I made you a present for Passover

I made you a present for Passover

My brother has a big seder dinner every year for Passover. This year–finally–my kids are big enough to travel all way to Maine for a quick visit, and I don’t have a business trip that is going to get in the way. So we’re going. The catch is that if you’re coming, you have to write (and sing) a Passover-themed song parody. So, yeah, I made this for you. I’m really sorry. On the off chance that you have somehow avoided the original…here you go. Let Us Go, Maybe? So I was talking to El Said life in Egypt was hell Need somewhere else we can dwell, But Pharaoh’s in our way! He says he’ll give us a hand, He says he’s got it all planned He says there’s a promised land, And Pharaoh says “Okay!” Pharaoh’s heart...

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A World of Possibilities

When I was a graduate student, I once threw down with a Very Eminent Shakespeare Scholar about my dissertation topic. I wrote about representations of illness in early modern literature, and he wanted to know why anyone would bother studying that, since we knew that all early modern medicine was nonsense, and modern medical knowledge was the pinnacle of science. I was terrified, but I gave him a few reasons I thought that topic was important, and added that I hoped to hell that modern medical knowledge would be superseded every century, every decade, every year. I hoped that one day people would be horrified by the idea of a mastectomy (an operation that was performed in the 17th century, by the way) or by the idea of using poisons to cure cancer. Part of the...

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The Carol of the Economists

As I said last year, I’d have made you all sweaters or clay ashtrays or something, but time sort of ran away with me again this year, and I haven’t even baked my Gingerbread Keynesians yet. (I like to bite their heads off.) So here, I made you this instead. The Carol of the Economists Hark! Here’s the gist: Economists All seem to say: “Trade every day. Markets are here With goods and cheer For young and old Meek and the bold. Peaceful exchange At short or long range! Goods changing hands! Supply and demand! Prices emerge As they converge. With trade, of course, there’s no need for force. With common law And virtue (bourgeois) We’ll do just fine without design. Spontaneous orders for us! Let’s give a cheer Markets are here! Merry merry merry...

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Learning to Look

Learning to Look

For me, one of the most exciting things about the early modern era is that you can see people learning to look at the world around them in whole new ways. From the beginnings of perspective drawing, to improved mirrors, to telescopes and microscopes, there were so many new ways to see and to study. That meant new things to write about, new questions to ask, whole new modes of thinking. In an earlier post I went a little nuts over the way that Galileo’s discoveries influenced Milton’s depiction of the universe in Paradise Lost. Galileo made available to anyone would could read the wonders of a universe too large to imagine. In much the same way, the publication of Robert Hooke’s Micrographia allowed ordinary people–like Samuel Pepys who...

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The Wine Dark Conundrum

The Wine Dark Conundrum

I always like to drink with classicists, because they (and medievalists) know all the best dirty jokes, and in an impressively wide range of languages.  They also ask really interesting questions. Because it is both an interesting question, and a question that remains unanswered, AND a question about drinking, a particularly delicious query to ponder while gazing into one’s wine glass during the hours between midnight and the arrival of rosy fingered dawn is the question of exactly what Homer meant when he referred to “the wine dark sea.” Scholars have suggested a wide range of theories–nicely summarized here. Maybe the alkaline ground water of the area produced wine that looked more like Romulan ale than a nice chianti. Maybe the ancient...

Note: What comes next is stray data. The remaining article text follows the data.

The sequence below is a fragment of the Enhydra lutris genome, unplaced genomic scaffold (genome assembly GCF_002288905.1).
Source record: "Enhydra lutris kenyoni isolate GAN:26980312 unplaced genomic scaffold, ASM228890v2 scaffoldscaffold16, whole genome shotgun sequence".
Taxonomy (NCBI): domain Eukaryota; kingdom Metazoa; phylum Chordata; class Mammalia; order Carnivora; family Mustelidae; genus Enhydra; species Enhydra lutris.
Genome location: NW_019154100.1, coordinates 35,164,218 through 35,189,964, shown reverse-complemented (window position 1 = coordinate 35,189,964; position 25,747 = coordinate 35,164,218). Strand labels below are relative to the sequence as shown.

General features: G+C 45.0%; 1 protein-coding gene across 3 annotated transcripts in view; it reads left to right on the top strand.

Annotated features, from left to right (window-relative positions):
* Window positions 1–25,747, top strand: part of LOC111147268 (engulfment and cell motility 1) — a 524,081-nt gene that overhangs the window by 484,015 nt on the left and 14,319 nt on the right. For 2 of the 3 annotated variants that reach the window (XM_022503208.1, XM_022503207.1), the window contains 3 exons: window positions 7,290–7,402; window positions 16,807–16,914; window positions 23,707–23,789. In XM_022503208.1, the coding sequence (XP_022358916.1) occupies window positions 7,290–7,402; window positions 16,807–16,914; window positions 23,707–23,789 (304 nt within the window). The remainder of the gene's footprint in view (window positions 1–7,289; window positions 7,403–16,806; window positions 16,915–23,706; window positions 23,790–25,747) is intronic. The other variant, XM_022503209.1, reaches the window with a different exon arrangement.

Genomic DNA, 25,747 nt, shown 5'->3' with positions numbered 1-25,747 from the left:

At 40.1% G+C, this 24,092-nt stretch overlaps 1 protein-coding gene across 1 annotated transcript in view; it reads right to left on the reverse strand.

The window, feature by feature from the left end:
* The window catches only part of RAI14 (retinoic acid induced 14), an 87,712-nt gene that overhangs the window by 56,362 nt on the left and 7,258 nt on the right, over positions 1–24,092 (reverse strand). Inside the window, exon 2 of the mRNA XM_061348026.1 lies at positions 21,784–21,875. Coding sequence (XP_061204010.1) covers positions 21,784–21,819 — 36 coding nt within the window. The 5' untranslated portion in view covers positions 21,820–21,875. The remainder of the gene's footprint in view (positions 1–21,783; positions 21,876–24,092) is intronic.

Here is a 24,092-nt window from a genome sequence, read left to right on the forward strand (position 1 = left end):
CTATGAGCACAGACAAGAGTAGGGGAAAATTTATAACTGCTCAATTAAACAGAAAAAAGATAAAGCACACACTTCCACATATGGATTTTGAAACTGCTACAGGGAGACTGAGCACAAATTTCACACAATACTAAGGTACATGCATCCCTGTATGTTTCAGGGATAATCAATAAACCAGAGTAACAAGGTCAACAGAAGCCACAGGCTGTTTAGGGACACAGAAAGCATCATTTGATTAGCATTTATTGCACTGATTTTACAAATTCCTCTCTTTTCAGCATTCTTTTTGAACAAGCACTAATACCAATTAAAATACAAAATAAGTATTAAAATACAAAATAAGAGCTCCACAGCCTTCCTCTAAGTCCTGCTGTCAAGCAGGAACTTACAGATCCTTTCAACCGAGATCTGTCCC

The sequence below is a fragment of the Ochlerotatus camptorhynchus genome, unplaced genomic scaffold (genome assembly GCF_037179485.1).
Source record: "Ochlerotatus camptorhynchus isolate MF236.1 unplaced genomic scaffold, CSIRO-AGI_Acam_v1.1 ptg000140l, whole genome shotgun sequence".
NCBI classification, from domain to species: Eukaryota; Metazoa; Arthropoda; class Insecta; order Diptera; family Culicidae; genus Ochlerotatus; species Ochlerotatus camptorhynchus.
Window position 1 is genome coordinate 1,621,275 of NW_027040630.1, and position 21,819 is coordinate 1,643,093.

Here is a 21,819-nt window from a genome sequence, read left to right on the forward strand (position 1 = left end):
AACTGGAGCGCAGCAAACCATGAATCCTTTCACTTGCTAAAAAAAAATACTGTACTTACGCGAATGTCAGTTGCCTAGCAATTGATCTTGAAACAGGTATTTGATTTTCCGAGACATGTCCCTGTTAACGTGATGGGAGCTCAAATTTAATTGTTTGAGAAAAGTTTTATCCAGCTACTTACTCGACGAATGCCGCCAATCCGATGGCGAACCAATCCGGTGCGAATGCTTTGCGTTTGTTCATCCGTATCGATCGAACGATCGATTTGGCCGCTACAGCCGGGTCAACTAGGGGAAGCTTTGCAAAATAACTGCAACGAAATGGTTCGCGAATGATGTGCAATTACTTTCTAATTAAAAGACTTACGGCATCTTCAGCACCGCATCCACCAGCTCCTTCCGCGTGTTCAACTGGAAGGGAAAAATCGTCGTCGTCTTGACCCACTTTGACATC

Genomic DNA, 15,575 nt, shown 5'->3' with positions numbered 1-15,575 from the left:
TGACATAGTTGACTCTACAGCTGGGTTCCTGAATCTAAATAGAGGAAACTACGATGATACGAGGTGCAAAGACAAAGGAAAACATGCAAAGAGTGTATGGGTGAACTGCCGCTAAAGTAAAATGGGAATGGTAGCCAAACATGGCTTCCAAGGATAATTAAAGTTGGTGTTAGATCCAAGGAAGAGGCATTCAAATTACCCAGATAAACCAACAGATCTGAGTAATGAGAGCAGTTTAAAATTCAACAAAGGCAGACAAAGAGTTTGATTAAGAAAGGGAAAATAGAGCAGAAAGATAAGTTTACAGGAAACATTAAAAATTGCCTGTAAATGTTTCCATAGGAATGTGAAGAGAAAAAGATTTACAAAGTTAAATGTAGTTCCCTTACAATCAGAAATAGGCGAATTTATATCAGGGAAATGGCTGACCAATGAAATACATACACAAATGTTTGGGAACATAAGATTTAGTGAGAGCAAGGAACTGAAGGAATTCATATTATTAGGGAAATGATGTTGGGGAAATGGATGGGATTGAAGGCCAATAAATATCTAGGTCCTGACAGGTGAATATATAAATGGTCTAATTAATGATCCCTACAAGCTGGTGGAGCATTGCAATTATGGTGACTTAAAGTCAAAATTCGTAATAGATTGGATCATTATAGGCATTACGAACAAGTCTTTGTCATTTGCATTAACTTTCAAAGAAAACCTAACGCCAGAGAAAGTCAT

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There’s this thing called the Internet–Have you heard of it?

President Obama recently said that, “”The Internet didn’t get invented on its own. Government research created the Internet so that all companies could make money off the Internet.” So now everyone is arguing about who invented the Internet. I thought we all solved that a few years back when we decided Al Gore did it, but apparently we’re still debating it, so here we go again. There’s a nice piece in the WSJ today by Gordon Crovitz called “Who Really Invented the Internet?” that puts paid to the notion that the Internet is a government invention, and that gives a lot of the credit to private enterprise in the form of Xerox. That’s very cool. And it’s certainly part of the story of the Internet. But my...

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Through Optic Glass

Milton met Galileo. Galileo was old, blind, and dying, and under house arrest for his heretical science. Milton was a  young and brilliant writer, with his greatest works and his greatest heartbreaks still ahead of him.  (And there should be a novel or a play about it. Why isn’t there? Surely someone out there has the necessary combination of expertise and ego to imagine that meeting,which  Jonathan Rosen characterized as “Superman meets Batman.” I digress.) Milton was still thinking about that meeting years later. We know, because first of all, how could he possibly not still be thinking of that meeting? Would you be able to forget it? But we also know because when he describes Satan’s shield in Paradise Lost he writes that it is made...

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